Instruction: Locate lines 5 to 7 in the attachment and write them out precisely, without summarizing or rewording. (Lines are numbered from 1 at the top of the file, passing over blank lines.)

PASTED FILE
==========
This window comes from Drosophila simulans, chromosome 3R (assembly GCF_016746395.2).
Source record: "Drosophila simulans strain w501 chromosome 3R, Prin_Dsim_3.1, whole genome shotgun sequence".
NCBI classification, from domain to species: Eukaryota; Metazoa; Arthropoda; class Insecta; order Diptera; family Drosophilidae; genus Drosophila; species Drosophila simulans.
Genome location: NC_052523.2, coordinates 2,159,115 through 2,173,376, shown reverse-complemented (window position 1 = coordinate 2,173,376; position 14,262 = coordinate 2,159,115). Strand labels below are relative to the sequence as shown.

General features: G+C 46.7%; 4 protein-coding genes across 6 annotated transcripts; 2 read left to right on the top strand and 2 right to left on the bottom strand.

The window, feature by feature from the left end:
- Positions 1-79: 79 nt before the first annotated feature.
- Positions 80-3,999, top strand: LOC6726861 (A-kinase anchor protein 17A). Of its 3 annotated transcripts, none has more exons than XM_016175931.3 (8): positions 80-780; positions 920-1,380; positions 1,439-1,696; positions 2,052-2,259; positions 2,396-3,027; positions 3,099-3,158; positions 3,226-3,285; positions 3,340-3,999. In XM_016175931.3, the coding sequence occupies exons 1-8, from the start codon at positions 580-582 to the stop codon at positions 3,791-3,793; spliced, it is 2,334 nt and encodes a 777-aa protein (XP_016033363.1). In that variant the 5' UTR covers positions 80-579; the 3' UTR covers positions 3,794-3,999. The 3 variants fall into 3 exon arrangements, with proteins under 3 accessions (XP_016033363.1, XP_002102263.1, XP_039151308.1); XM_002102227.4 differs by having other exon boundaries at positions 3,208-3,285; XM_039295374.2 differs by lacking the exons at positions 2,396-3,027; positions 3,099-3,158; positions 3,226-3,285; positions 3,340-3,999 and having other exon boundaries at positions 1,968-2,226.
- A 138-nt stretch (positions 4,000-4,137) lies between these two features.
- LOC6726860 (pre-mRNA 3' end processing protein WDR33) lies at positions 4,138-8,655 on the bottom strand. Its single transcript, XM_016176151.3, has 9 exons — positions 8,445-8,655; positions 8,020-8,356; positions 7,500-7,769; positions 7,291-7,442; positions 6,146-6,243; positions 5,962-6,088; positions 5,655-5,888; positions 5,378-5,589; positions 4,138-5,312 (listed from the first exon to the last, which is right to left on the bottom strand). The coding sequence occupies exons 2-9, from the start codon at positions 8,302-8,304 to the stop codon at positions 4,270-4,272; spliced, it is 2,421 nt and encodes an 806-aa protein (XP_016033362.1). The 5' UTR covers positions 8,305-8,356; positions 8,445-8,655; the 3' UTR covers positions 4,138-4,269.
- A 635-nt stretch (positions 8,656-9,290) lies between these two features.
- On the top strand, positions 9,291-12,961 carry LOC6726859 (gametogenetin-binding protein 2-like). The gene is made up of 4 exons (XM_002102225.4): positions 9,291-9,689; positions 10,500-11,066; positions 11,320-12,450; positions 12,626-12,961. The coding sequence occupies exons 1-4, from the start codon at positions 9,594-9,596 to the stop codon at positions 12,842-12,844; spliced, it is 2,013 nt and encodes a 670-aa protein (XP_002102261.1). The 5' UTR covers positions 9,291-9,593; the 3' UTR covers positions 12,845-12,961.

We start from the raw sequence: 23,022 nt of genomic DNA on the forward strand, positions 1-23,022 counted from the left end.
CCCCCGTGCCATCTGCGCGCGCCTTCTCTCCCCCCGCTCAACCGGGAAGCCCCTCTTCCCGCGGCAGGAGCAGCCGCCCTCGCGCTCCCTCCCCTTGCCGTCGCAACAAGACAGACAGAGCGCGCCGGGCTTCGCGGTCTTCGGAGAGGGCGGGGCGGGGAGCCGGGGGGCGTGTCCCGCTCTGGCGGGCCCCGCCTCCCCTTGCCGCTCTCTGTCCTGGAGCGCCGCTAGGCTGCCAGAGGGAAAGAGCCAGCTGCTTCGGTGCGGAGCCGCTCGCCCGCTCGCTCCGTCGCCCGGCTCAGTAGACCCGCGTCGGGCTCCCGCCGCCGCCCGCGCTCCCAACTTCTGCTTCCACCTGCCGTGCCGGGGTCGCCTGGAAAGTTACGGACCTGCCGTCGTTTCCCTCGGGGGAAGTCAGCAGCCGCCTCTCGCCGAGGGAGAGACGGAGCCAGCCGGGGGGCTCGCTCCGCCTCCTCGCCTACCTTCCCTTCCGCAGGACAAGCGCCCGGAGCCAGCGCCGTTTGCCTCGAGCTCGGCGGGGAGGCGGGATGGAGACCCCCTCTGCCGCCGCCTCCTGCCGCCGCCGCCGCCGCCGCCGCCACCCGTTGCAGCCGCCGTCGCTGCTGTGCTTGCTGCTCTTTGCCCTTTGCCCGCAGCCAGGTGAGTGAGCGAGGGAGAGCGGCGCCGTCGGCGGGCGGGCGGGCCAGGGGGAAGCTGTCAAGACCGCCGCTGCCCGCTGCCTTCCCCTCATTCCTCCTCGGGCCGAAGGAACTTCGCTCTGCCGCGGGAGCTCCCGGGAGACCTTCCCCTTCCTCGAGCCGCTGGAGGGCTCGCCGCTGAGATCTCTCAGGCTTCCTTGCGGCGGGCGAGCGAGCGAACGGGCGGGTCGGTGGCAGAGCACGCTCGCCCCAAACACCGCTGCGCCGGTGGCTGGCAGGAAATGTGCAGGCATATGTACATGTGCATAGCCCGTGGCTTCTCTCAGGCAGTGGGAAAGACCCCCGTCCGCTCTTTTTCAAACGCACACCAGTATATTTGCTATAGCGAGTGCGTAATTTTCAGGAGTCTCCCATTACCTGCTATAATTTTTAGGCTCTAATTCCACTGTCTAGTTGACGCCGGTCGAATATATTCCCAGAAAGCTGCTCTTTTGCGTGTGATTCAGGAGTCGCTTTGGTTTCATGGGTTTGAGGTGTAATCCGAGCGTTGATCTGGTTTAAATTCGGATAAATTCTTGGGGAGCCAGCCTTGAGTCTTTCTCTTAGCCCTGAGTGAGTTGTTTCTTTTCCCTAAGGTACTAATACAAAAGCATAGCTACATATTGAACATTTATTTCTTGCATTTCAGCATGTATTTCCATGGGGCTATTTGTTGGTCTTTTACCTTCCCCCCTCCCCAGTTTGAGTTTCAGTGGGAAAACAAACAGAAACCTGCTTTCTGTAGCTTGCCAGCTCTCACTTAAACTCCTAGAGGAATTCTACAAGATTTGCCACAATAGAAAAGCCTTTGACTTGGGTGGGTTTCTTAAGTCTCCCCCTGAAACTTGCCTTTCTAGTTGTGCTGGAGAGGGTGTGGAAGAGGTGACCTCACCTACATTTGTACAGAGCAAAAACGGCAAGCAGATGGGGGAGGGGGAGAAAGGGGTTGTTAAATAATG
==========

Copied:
General features: G+C 46.7%; 4 protein-coding genes across 6 annotated transcripts; 2 read left to right on the top strand and 2 right to left on the bottom strand.

The window, feature by feature from the left end:
- Positions 1-79: 79 nt before the first annotated feature.